Since Citizens Financial Group (NYSE:CFG) went public in 2014, investors have seen a meaningful improvement in its performance. In the first quarter of this year, for instance, both its profitability and efficiency metrics made substantial year-over-year gains.
Listen in on this segment of Industry Focus: Financials to learn what's behind this impressive performance, as The Motley Fool's Gaby Lapera and contributor John Maxfield dig into the backstory behind Citizens Financial's 2014 initial public offering.
A full transcript follows the video.
This video was recorded on May 26, 2017.
Gaby Lapera: Citizens Financial was actually spun off from the Royal Bank of Scotland (NYSE:RBS). The Royal Bank of Scotland is not the most guilt-free financial institution, I guess you could say it that way, going into the financial crisis. Mistakes were made. So, Citizens Financial got spun off.
John Maxfield: That's right. Citizens Financial was a relatively small bank when a few decades ago the Royal Bank of Scotland purchased it. They invested in it, boosted it up, it grew and grew. It's now one of the largest banks in New England. That's its stronghold. It's based in Providence, Rhode Island, it has $150 billion in assets now. But Royal Bank of Scotland's, like so many other banks during the financial crisis, got into a whole bunch of trouble, making bad loans, making bad decisions strategically. So they had to, in the immediate wake of the crisis, at the direction of regulators, they basically had to shut down growth and just focus on retreating and retrenching, which is not uncommon for banks in the financial crisis. But the position that put Citizens in is that it put it at a really competitive disadvantage against the company like, well, Wells Fargo is in kind of a different place now than it was back then, because they have the whole fake account scandal last year, but Wells Fargo, JPMorgan Chase, these guys were able to continue growing and growing and growing. But Citizens, when it was still a subsidiary of the Royal Bank of Scotland, it was watching everybody grow, but because of the restrictions on the Royal Bank of Scotland in terms of having to de-risk its balance sheet and shrink as opposed to grow, Citizens Financial was directly impacted by that. Then in 2014, it spun off in an initial public offering, so, it went public, and it was the biggest IPO of a bank in United States history. I can't remember exactly, don't quote me on this exactly, but I think it had something like $120 [billion]-$130 billion in assets when it went public. So, it was already a large bank when it went on to the market.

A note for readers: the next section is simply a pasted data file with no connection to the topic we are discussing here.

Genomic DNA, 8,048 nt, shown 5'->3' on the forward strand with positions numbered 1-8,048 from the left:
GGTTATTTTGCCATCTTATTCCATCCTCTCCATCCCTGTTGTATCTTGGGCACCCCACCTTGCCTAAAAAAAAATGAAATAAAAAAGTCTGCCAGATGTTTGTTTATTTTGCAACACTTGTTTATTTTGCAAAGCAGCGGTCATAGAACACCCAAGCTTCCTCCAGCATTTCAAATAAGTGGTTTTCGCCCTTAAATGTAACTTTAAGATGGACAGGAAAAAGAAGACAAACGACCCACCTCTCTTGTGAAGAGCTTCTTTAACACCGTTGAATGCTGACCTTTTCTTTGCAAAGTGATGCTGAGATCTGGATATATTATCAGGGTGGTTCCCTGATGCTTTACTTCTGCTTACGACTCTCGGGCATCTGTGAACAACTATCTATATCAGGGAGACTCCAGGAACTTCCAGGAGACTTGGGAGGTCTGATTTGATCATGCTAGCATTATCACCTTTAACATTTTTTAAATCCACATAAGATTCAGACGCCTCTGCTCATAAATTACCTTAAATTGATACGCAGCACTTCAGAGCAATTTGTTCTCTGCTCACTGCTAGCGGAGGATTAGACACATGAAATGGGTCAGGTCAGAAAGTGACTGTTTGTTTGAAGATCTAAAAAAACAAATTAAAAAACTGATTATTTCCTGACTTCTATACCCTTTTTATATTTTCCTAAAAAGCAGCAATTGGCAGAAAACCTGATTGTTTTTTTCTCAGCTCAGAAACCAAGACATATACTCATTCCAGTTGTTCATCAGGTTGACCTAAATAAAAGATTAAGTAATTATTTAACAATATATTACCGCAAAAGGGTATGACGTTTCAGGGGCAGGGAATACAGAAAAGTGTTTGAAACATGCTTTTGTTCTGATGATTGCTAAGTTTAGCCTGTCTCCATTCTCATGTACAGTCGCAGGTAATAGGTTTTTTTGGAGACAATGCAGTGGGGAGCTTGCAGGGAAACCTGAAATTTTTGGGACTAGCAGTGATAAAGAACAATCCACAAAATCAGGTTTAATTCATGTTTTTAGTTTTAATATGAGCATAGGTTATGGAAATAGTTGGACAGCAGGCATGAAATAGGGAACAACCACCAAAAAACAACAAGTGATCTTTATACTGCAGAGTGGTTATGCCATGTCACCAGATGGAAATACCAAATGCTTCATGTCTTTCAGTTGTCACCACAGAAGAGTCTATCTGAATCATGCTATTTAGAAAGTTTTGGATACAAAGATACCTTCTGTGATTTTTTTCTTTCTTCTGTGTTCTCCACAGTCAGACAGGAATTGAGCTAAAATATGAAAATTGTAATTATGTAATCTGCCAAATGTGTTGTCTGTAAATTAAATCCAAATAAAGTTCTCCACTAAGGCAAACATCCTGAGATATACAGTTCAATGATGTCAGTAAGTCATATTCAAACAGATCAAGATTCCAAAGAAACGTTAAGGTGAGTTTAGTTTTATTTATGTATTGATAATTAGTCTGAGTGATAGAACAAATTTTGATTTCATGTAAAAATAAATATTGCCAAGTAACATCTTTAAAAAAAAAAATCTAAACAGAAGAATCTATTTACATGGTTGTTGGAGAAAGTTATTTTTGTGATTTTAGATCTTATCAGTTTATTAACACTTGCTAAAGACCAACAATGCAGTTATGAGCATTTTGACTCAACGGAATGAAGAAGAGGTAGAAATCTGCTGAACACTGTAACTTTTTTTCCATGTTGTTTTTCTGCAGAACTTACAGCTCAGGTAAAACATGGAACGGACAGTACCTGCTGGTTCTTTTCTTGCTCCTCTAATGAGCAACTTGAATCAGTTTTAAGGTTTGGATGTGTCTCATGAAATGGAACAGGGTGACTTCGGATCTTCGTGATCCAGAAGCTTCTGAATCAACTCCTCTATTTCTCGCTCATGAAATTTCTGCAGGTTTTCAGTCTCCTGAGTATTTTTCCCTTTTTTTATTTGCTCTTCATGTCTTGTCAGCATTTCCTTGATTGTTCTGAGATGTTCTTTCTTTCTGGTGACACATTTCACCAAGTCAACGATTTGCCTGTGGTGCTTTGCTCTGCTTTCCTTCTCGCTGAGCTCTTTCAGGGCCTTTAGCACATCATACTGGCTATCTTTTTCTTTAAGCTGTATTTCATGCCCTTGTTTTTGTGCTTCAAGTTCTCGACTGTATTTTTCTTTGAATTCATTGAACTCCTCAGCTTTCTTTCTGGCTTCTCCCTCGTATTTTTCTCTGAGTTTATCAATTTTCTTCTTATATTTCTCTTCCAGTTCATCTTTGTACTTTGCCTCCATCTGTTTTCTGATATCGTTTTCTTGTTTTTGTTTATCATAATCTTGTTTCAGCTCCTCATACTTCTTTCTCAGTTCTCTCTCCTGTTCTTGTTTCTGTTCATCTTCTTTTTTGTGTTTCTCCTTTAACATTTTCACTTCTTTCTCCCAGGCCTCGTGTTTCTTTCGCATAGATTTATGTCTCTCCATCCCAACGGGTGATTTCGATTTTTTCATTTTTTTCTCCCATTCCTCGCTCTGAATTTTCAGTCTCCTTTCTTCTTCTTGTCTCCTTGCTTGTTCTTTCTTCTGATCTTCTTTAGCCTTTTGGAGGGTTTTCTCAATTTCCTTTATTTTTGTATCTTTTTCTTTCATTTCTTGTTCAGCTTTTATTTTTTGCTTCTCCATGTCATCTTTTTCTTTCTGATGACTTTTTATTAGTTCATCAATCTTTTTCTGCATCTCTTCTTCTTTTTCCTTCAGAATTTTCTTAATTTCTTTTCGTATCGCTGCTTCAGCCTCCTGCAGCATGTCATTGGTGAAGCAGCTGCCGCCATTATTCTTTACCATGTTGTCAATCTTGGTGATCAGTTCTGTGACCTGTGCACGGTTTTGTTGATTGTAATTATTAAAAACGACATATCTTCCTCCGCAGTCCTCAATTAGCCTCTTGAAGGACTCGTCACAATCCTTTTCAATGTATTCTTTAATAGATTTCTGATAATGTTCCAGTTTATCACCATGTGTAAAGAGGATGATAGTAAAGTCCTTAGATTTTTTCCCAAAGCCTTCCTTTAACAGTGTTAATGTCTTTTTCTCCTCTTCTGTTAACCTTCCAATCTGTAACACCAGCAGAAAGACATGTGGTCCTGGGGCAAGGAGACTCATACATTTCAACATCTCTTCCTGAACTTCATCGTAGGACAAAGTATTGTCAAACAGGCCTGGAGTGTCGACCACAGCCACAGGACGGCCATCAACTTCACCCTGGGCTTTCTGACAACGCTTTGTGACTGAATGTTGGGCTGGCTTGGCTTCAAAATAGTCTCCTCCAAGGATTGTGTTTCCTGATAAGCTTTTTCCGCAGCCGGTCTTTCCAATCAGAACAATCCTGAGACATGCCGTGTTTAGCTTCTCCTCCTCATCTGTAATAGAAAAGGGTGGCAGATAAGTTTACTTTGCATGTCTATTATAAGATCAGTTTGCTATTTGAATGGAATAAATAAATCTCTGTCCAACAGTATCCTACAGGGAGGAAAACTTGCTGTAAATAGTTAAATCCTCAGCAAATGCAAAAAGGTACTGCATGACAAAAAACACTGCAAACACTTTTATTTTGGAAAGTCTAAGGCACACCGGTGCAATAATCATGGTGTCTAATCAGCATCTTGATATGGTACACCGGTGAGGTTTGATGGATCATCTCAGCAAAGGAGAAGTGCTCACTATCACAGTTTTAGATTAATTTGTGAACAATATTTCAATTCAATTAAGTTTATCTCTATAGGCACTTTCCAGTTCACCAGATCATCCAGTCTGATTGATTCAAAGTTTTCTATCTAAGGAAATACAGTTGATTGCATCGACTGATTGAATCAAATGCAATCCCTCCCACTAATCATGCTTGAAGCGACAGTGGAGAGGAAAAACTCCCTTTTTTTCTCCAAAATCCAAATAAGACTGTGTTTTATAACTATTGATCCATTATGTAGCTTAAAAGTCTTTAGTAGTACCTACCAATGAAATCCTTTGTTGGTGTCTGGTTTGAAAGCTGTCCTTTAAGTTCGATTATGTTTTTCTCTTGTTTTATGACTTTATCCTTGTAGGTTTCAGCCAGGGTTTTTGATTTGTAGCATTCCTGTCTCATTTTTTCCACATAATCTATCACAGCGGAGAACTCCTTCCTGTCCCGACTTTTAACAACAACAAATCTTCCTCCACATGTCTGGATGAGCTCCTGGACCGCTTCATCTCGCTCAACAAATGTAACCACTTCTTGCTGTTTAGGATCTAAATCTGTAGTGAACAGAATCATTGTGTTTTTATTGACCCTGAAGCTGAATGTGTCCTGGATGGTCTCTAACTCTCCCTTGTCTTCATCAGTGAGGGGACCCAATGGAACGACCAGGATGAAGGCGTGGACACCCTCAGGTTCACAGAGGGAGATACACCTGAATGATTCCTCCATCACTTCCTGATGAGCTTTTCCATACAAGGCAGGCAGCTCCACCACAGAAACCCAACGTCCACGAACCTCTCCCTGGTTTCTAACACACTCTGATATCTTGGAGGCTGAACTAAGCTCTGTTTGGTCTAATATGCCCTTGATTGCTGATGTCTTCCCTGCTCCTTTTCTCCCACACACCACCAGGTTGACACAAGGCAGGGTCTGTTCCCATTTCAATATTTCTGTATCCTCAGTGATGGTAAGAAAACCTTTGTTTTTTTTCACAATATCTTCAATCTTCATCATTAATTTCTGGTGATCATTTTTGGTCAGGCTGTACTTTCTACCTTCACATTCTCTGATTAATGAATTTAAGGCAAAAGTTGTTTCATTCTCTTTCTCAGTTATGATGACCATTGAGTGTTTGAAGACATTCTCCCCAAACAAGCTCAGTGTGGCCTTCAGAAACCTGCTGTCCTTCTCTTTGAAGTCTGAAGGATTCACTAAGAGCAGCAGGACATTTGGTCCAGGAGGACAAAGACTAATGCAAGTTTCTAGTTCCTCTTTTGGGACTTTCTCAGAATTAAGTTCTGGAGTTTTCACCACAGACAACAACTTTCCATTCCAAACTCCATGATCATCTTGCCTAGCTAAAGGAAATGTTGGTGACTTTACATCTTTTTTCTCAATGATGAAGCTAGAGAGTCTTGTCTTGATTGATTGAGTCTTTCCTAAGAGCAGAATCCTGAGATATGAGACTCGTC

Lapera: Yeah. Being a large bank has advantages and disadvantages. One of the main disadvantages is that you're subject to a lot of regulatory stuff. So, they're getting spun out from their parent company and dumped into the world in not a great time for them, because 2014 was when things were starting to turn around and look good for banks. I think a lot of banks were doing OK by then, but Citizens came out in a really tough spot for a bank.
Maxfield: Yeah, it absolutely did. I think you can look at that as a glass-half-full, glass-half-empty perspective. When I was talking to Bruce Van Saun, I got the impression that he looks at it as a glass half full, coming from that perspective, and here's why. In the immediate wake of the financial crisis, one of the main things that really hit the banks, you had the subprime mortgage crisis, that hurt banks. But the banks who that really hurt were the ones who securitized those mortgages, and then sold them in securities to other institutional investors, and then in the process of securitizing those and selling those, there were incorrect things said in those documents, or misrepresentations. And that's what caused the losses at these big banks, like Bank of America and Citigroup. But if you look at a lot of the other banks across the country, the thing that really hit them was commercial real estate loans. These are like development loans, so it's just a piece of land that's priced up when the market is doing really well, and then the bank will loan on that, and if the market falls out, there's nothing on that property to act as effective collateral. So, one of the things that the Royal Bank of Scotland forced throughout this entire organization was, I'm not sure they completely stopped making commercial real estate loans, or if they just throttled it significantly, but when Citizens spun out of the Royal Bank of Scotland, it was way behind in commercial real estate loans, way behind in mortgage loans, way behind in all of these other things, which meant that, to a certain extent, there was only one direction to go, and that was up. And we're starting to see that come through right now in Citizens' performance.
Gaby Lapera owns shares of JPMorgan Chase. John Maxfield owns shares of Bank of America and Wells Fargo. The Motley Fool has no position in any of the stocks mentioned. The Motley Fool has a disclosure policy.